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The calcium-permeable channel OSCA1.3 regulates plant stomatal immunity

A Publisher Correction to this article was published on 17 November 2020

This article has been updated


Perception of biotic and abiotic stresses often leads to stomatal closure in plants1,2. Rapid influx of calcium ions (Ca2+) across the plasma membrane has an important role in this response, but the identity of the Ca2+ channels involved has remained elusive3,4. Here we report that the Arabidopsis thaliana Ca2+-permeable channel OSCA1.3 controls stomatal closure during immune signalling. OSCA1.3 is rapidly phosphorylated upon perception of pathogen-associated molecular patterns (PAMPs). Biochemical and quantitative phosphoproteomics analyses reveal that the immune receptor-associated cytosolic kinase BIK1 interacts with and phosphorylates the N-terminal cytosolic loop of OSCA1.3 within minutes of treatment with the peptidic PAMP flg22, which is derived from bacterial flagellin. Genetic and electrophysiological data reveal that OSCA1.3 is permeable to Ca2+, and that BIK1-mediated phosphorylation on its N terminus increases this channel activity. Notably, OSCA1.3 and its phosphorylation by BIK1 are critical for stomatal closure during immune signalling, and OSCA1.3 does not regulate stomatal closure upon perception of abscisic acid—a plant hormone associated with abiotic stresses. This study thus identifies a plant Ca2+ channel and its activation mechanisms underlying stomatal closure during immune signalling, and suggests specificity in Ca2+ influx mechanisms in response to different stresses.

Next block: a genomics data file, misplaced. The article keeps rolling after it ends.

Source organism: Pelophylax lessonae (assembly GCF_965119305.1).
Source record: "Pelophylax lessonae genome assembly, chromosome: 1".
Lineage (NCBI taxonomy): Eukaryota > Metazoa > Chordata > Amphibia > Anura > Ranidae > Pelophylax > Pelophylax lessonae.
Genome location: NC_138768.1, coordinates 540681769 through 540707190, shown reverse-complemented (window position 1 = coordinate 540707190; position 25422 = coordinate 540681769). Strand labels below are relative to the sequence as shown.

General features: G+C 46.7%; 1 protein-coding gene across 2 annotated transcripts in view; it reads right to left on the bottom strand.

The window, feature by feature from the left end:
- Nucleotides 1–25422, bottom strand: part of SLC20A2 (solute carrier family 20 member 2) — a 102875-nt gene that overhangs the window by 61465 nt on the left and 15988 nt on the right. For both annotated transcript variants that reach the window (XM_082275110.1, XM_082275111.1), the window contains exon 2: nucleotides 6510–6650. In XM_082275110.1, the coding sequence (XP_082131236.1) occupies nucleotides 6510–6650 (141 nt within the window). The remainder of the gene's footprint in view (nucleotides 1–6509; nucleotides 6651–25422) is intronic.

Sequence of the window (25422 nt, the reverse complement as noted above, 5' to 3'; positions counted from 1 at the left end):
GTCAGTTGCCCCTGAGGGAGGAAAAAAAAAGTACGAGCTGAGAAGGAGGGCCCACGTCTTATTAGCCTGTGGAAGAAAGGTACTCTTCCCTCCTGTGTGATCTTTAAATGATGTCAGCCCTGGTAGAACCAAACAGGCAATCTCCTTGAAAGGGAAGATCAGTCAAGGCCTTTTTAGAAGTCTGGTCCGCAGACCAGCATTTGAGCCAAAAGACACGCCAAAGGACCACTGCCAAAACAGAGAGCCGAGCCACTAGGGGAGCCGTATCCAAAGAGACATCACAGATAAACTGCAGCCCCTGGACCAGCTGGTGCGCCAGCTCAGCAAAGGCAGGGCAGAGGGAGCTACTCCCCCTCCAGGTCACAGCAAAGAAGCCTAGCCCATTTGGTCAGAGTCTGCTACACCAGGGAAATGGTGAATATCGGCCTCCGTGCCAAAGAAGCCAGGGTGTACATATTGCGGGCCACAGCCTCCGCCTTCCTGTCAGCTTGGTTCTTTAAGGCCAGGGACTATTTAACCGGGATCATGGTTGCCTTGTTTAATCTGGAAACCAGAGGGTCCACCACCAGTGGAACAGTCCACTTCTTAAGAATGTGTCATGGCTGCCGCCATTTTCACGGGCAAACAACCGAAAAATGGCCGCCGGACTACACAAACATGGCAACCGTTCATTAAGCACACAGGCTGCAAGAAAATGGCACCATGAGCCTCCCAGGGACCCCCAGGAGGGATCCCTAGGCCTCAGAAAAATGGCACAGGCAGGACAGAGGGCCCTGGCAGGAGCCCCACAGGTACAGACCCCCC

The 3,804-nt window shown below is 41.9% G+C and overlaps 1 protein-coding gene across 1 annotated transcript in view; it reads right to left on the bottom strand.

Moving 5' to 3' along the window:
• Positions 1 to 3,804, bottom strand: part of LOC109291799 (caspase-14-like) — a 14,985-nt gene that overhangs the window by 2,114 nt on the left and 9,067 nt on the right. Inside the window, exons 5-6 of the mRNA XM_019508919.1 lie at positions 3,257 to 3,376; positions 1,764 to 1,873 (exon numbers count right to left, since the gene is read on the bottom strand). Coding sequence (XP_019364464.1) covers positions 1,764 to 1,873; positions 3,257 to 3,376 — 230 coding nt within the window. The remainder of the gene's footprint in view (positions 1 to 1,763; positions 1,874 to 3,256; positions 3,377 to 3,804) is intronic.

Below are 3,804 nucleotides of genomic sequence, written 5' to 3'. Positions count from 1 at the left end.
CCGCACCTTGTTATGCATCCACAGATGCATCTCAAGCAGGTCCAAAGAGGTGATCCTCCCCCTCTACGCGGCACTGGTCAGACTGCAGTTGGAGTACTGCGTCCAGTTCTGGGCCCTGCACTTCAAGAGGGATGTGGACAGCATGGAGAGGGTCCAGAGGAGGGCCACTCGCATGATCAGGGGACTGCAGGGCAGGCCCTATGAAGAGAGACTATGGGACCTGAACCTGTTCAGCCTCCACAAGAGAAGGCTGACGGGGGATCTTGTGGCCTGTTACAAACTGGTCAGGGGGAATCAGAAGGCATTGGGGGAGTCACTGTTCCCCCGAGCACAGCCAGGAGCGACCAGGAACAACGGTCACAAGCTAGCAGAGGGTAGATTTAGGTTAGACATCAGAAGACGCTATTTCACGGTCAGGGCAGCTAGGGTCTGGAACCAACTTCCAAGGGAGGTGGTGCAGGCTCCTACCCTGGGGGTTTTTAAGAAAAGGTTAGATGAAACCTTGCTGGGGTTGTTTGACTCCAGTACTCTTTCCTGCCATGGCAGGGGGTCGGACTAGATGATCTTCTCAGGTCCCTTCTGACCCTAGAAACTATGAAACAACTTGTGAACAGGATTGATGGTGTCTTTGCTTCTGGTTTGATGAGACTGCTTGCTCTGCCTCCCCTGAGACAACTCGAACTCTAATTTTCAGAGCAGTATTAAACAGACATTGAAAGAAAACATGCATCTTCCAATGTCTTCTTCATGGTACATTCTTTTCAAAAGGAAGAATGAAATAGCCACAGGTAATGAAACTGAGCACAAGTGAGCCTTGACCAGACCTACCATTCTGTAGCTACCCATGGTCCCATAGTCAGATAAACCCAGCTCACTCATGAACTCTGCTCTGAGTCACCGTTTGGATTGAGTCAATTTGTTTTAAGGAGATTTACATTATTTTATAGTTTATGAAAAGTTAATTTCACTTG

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Fig. 1: OSCA1.3 associates with BIK1.
Fig. 2: OSCA1.3 is phosphorylated by BIK1 and S54 is a major phosphorylation site.
Fig. 3: OSCA1.3 is a BIK1-activated calcium-permeable channel.
Fig. 4: OSCA1.3 and OSCA1.7 are required for stomatal immunity.

Data availability

Blot source images are presented in Supplementary Fig. 1. Identifiers for publicly available Arabidopsis lines are provided in Methods. Raw data and a detailed description of the analysis presented in Fig. 4a have been deposited on GitHub: All SRM assay information and raw data have been deposited to the Panorama Skyline server and can be accessed via data are provided with this paper.

Code availability

All codes used for the wavelet analysis are available at